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Another Fendi landmark will be unveiled in Rome next month. The newly refurbished Palazzo Fendi will reopen as an international destination, as it will comprise the company’s first boutique hotel, the Fendi Private Suites, and Palazzo Privé, an apartment designed by Dimore Studio, as well as a Zuma restaurant.

“The venue reflects Fendi’s aesthetic interpretation of its lifestyle in terms of design and is a symbol of the brand,” chairman and chief executive officer Pietro Beccari told WWD. “There is no other place where you can so easily understand our very precise, very personal vision of luxury. Once people come and see this for themselves, their entire idea of Fendi will change.”

Beccari said that this is “a vehicle that is not only commercial but is meant to transmit the sense of our creativity. Customers will be able to go beyond the product.”

The five-story, 17th-century building houses the brand’s largest store in the world, covering almost 10,800 square feet, and is an evolution of Fendi’s Paris and Milan flagships by architect Gwenael Nicolas, with a new area dedicated to Fendi’s in-house fur atelier, for special made-to-order, precious pieces, with eight artisans at work.

“This is the first time that a company gives up so many precious square meters to an atelier, which is not purely decorative or demonstrative — it’s a real customer experience and the artisans will be creating the more sophisticated and difficult furs. It’s a real production atelier,” explained Beccari.

The store will have a soft opening on Dec. 5. A bigger event is planned for next year. The flagship, with a staircase in red marble at the entrance, will be enriched with art pieces and sculptures.

The Fendi Private Suites will feature dedicated Fendi Casa designs. “Fendi Casa is about the love for design , and it will be evident in this location,” noted the executive, adding that guest will be offered “a Roman stay à la Fendi.”

The concept is by architect Marco Costanzi, who also conceived Fendi’s new headquarters in Rome’s Palazzo della Civiltà Italiana and the company’s Milan showroom. At the Suites, guests will be offered iPads with maps and soundtracks and a diary with Fendi stamps. As a souvenir and a gift, Fendi will also offer the rooms’ key holders in Selleria in different colors. The Suites will cost between 700 and 1,600 euros, or $754 and $1,722 at current exchange, a night. The hotel will open on Dec. 12. Beccari said the hotel is not part of a global strategy for the time being. “For the moment, it is limited to Rome, but we’ll see how it goes,” he said.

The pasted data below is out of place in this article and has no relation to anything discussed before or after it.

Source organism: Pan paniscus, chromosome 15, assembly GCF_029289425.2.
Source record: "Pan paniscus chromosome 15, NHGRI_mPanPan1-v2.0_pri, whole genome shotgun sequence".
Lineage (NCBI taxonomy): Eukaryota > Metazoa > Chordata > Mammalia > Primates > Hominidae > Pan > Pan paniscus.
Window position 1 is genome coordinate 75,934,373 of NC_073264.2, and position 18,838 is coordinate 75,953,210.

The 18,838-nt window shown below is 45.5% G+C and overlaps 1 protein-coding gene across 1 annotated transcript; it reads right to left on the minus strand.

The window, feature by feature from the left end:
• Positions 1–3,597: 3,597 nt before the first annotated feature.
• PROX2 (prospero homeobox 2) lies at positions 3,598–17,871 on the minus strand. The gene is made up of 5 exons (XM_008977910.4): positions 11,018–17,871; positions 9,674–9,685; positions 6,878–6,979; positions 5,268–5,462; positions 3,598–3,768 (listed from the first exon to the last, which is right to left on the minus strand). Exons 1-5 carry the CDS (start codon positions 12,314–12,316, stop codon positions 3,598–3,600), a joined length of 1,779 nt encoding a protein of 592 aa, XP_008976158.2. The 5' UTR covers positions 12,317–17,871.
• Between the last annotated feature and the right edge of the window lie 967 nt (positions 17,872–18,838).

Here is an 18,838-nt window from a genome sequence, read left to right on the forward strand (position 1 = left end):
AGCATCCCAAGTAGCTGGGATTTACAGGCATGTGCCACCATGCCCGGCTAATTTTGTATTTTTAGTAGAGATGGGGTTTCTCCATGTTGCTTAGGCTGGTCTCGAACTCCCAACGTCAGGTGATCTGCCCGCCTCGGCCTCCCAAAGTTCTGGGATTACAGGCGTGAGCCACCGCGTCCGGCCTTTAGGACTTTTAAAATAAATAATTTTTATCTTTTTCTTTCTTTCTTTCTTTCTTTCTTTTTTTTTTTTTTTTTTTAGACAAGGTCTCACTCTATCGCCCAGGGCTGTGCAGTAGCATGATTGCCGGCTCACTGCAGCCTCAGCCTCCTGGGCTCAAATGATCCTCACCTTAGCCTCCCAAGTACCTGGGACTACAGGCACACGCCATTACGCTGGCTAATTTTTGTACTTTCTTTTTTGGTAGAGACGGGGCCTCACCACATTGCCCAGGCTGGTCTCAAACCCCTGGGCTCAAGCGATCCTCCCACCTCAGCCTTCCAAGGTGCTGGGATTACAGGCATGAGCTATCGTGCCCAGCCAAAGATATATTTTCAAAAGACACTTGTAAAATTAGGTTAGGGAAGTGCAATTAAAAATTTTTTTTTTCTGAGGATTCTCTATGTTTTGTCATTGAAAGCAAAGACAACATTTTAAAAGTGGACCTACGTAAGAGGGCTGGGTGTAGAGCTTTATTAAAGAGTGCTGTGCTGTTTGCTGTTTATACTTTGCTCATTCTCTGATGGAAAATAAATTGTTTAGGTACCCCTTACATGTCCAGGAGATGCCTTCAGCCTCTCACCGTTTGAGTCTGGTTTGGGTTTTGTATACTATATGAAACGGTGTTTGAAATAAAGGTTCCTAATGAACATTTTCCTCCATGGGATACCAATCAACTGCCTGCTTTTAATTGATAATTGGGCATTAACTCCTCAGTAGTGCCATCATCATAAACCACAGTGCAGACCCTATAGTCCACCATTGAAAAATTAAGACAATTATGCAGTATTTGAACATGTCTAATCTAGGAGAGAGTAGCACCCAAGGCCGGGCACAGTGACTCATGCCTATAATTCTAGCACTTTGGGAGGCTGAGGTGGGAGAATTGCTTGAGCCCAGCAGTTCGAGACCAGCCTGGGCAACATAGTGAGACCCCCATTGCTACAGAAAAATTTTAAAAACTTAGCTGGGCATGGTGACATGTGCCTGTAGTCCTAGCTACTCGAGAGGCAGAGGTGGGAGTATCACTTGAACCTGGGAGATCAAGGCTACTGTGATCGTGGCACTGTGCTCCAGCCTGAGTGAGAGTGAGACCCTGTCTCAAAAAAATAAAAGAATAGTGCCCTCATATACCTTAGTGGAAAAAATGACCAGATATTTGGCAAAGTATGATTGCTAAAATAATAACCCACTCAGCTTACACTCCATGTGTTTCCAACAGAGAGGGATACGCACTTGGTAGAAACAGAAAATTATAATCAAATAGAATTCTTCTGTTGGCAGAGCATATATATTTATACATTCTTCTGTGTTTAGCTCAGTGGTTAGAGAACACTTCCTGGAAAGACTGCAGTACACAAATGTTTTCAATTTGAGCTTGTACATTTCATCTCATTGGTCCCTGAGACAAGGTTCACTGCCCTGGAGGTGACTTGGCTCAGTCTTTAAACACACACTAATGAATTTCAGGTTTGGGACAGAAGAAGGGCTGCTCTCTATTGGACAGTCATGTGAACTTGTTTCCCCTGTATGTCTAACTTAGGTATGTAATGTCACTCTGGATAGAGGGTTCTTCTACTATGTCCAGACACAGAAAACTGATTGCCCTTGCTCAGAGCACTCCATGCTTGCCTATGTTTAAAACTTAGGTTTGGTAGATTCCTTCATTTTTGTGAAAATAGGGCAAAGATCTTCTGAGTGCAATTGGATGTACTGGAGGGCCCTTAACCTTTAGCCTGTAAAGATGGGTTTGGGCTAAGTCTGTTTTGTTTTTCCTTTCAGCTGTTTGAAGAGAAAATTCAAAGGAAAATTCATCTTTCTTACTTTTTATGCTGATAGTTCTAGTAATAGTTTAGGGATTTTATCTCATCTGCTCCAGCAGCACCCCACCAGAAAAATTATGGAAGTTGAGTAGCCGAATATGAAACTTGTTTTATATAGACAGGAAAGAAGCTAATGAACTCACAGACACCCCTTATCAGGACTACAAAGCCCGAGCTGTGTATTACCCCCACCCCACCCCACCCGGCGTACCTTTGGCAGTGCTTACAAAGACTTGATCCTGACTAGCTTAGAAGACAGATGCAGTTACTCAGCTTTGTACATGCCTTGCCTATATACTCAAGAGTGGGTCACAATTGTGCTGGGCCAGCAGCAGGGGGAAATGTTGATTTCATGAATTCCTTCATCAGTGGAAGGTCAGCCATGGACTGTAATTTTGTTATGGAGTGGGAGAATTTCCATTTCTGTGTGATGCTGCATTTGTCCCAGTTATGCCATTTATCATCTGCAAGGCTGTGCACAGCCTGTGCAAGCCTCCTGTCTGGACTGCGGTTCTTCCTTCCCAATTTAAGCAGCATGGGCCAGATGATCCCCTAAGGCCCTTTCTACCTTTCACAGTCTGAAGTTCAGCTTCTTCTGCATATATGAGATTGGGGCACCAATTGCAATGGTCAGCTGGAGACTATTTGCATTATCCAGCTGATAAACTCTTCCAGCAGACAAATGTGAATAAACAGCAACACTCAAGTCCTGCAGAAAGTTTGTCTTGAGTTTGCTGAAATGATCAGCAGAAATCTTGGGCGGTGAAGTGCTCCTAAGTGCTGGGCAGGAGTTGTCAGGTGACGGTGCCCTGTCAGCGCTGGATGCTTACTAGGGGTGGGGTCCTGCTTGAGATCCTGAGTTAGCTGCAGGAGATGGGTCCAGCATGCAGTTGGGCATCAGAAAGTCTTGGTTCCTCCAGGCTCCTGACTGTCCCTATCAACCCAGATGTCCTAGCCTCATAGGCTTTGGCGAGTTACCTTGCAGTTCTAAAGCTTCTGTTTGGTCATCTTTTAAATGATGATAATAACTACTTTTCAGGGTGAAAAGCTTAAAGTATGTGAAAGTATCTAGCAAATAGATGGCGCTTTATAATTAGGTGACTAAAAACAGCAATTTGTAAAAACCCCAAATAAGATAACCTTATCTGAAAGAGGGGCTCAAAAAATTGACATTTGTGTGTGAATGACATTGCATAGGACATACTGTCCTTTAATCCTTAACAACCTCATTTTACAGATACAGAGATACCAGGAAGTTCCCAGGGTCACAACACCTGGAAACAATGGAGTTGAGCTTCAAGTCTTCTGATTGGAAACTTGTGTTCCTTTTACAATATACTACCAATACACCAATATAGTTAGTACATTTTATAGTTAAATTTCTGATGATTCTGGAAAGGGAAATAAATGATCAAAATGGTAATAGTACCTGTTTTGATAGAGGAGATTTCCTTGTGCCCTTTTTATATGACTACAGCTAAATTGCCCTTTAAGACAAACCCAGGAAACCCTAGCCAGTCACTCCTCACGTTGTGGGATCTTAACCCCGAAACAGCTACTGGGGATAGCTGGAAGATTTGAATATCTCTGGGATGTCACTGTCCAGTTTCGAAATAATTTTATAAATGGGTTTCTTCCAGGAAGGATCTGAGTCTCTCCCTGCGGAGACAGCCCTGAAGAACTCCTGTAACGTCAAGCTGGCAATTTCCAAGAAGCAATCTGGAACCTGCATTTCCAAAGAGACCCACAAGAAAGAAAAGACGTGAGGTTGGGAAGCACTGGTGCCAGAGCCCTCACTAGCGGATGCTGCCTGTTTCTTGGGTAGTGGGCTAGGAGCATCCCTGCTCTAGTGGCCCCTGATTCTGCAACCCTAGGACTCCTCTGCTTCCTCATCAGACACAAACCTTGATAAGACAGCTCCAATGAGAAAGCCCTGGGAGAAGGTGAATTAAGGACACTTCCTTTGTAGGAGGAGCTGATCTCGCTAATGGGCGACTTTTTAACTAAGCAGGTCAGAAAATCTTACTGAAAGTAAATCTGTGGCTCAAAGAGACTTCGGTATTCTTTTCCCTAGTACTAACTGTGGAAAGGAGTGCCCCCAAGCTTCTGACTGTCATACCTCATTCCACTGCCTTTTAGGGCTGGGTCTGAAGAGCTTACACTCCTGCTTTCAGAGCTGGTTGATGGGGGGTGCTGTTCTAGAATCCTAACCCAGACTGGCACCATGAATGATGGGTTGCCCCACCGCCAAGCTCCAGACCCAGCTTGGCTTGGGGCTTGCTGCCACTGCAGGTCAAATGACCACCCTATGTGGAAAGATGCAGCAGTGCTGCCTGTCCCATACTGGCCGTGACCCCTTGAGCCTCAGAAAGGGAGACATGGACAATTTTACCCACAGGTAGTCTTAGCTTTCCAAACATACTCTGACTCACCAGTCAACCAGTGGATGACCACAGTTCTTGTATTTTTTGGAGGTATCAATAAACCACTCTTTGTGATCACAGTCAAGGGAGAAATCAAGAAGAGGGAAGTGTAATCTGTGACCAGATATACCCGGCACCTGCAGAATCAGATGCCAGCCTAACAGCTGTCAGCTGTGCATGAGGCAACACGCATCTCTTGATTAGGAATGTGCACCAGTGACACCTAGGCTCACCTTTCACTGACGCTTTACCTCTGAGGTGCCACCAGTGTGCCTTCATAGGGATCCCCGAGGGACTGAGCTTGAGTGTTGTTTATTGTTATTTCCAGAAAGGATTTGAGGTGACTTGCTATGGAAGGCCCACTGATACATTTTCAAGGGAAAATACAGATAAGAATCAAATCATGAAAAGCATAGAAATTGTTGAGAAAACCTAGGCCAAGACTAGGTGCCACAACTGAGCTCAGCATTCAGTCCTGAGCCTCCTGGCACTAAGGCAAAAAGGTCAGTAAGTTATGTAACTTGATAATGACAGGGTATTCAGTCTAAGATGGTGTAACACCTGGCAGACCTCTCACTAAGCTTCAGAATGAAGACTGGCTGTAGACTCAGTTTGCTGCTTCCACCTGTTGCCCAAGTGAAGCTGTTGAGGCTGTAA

Beccari said the Palazzo Privé, which covers 1,080 square feet, includes a kitchenette and allows users to “have some friends over for a meal or for drinks in the heart of the city. It’s an experience money can’t buy.”

Fendi has been raising the bar in terms of quality and luxury, but Beccari said this is a direction set in motion years ago. “We’ve steered a straight course. The price is not an issue for our customers, exotics for example are increasingly more important, but at the same time there is a fun side, with our bag bugs, for example.”

The Japanese award-winning restaurant Zuma, cofounded by Rainer Becker, will be placed on the top floor and roof bar, and is due to open in February.

The company has occupied Palazzo Fendi, which is on Largo Carlo Goldoni, strategically located in front of luxury shopping street via Condotti and the Spanish Steps, since 2004 for retail and office purposes. The building was originally one of the residences of the Boncompagni-Ludovisi family, one of Rome’s most ancient aristocratic lines that boasts Pope Gregory XIII among its ancestors.

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